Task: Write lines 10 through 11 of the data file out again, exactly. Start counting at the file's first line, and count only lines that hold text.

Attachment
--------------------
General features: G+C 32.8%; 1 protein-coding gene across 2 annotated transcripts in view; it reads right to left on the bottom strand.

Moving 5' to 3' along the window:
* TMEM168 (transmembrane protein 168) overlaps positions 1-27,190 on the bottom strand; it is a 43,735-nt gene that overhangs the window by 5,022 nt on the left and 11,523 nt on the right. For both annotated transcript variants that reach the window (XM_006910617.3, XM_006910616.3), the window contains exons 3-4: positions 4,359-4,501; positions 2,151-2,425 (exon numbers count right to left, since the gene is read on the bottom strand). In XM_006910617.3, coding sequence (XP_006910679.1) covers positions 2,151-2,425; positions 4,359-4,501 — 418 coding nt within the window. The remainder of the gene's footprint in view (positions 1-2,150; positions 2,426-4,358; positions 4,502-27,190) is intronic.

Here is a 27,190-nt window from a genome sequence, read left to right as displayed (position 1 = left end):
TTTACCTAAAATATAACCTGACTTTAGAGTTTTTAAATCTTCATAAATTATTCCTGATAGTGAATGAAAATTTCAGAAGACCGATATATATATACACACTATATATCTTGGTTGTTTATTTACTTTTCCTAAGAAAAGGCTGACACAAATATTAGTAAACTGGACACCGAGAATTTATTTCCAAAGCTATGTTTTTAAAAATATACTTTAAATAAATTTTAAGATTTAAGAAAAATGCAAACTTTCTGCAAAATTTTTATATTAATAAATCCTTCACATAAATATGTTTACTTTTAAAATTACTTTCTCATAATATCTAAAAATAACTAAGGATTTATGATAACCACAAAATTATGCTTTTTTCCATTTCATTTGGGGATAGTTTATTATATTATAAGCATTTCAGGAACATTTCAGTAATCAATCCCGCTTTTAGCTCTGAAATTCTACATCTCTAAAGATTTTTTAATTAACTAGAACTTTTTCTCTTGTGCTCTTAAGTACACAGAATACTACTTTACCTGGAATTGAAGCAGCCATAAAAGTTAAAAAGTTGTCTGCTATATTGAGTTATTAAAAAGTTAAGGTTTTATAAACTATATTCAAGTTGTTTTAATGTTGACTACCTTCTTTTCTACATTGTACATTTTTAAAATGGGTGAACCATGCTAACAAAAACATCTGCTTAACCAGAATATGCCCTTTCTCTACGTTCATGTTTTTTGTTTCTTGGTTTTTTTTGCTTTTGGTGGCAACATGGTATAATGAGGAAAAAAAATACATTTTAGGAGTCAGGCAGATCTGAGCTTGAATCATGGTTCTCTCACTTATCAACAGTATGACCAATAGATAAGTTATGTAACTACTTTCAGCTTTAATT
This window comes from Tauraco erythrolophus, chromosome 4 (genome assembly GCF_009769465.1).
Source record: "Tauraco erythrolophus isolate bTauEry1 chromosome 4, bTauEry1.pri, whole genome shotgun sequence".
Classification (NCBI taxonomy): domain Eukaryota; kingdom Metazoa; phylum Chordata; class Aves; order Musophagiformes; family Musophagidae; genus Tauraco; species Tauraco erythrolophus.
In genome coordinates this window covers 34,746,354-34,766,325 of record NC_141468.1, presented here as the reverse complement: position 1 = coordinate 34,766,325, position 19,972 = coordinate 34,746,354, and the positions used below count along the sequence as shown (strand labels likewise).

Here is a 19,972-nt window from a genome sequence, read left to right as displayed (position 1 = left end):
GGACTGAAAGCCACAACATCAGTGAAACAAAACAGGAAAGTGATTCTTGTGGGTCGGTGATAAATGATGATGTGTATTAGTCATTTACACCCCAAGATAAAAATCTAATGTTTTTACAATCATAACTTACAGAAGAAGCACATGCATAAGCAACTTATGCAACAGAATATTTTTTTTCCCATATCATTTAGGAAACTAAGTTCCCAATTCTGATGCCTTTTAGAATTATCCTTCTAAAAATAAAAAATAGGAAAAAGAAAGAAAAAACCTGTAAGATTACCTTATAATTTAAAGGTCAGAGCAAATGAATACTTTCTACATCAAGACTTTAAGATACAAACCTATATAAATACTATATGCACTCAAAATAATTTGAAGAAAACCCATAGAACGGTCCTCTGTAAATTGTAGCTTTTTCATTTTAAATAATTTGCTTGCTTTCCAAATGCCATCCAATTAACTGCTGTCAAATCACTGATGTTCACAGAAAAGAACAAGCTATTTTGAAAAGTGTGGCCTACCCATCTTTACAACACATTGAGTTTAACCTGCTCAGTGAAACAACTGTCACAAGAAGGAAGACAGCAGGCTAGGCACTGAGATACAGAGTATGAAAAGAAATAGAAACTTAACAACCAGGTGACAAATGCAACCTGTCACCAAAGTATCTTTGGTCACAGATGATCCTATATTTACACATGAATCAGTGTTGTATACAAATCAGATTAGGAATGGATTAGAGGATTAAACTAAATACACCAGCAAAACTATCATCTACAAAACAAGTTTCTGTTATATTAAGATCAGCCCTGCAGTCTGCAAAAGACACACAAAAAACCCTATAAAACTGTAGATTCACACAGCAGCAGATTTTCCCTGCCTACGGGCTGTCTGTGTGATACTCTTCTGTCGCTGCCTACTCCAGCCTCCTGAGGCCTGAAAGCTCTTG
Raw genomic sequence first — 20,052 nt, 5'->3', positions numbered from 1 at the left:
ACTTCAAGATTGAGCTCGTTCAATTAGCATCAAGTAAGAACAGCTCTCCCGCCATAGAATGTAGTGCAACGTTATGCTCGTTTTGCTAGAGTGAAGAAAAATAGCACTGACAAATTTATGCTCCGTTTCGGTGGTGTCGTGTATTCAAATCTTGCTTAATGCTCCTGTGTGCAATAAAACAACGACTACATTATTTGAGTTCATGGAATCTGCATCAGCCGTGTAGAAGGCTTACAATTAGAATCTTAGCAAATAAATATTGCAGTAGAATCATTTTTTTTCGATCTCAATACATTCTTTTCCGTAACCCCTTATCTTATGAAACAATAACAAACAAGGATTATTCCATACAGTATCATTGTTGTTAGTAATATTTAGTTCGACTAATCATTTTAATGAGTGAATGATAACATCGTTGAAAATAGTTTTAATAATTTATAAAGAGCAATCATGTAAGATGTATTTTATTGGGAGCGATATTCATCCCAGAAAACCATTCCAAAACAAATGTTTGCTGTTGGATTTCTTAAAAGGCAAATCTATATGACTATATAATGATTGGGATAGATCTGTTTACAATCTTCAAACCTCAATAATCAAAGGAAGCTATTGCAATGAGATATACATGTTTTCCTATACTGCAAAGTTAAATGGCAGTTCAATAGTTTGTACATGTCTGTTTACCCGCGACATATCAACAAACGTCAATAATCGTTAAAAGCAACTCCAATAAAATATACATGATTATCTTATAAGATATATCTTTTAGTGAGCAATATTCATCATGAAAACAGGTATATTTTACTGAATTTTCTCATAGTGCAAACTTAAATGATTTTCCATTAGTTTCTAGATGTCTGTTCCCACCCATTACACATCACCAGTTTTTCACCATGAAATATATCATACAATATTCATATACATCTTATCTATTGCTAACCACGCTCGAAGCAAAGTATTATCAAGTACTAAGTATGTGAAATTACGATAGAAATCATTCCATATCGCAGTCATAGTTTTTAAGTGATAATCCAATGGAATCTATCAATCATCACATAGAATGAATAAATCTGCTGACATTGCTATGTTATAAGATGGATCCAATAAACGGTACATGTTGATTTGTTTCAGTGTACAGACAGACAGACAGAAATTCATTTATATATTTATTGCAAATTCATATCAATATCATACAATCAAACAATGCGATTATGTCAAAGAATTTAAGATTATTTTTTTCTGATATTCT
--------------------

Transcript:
Here is a 19,972-nt window from a genome sequence, read left to right as displayed (position 1 = left end):
GGACTGAAAGCCACAACATCAGTGAAACAAAACAGGAAAGTGATTCTTGTGGGTCGGTGATAAATGATGATGTGTATTAGTCATTTACACCCCAAGATAAAAATCTAATGTTTTTACAATCATAACTTACAGAAGAAGCACATGCATAAGCAACTTATGCAACAGAATATTTTTTTTCCCATATCATTTAGGAAACTAAGTTCCCAATTCTGATGCCTTTTAGAATTATCCTTCTAAAAATAAAAAATAGGAAAAAGAAAGAAAAAACCTGTAAGATTACCTTATAATTTAAAGGTCAGAGCAAATGAATACTTTCTACATCAAGACTTTAAGATACAAACCTATATAAATACTATATGCACTCAAAATAATTTGAAGAAAACCCATAGAACGGTCCTCTGTAAATTGTAGCTTTTTCATTTTAAATAATTTGCTTGCTTTCCAAATGCCATCCAATTAACTGCTGTCAAATCACTGATGTTCACAGAAAAGAACAAGCTATTTTGAAAAGTGTGGCCTACCCATCTTTACAACACATTGAGTTTAACCTGCTCAGTGAAACAACTGTCACAAGAAGGAAGACAGCAGGCTAGGCACTGAGATACAGAGTATGAAAAGAAATAGAAACTTAACAACCAGGTGACAAATGCAACCTGTCACCAAAGTATCTTTGGTCACAGATGATCCTATATTTACACATGAATCAGTGTTGTATACAAATCAGATTAGGAATGGATTAGAGGATTAAACTAAATACACCAGCAAAACTATCATCTACAAAACAAGTTTCTGTTATATTAAGATCAGCCCTGCAGTCTGCAAAAGACACACAAAAAACCCTATAAAACTGTAGATTCACACAGCAGCAGATTTTCCCTGCCTACGGGCTGTCTGTGTGATACTCTTCTGTCGCTGCCTACTCCAGCCTCCTGAGGCCTGAAAGCTCTTG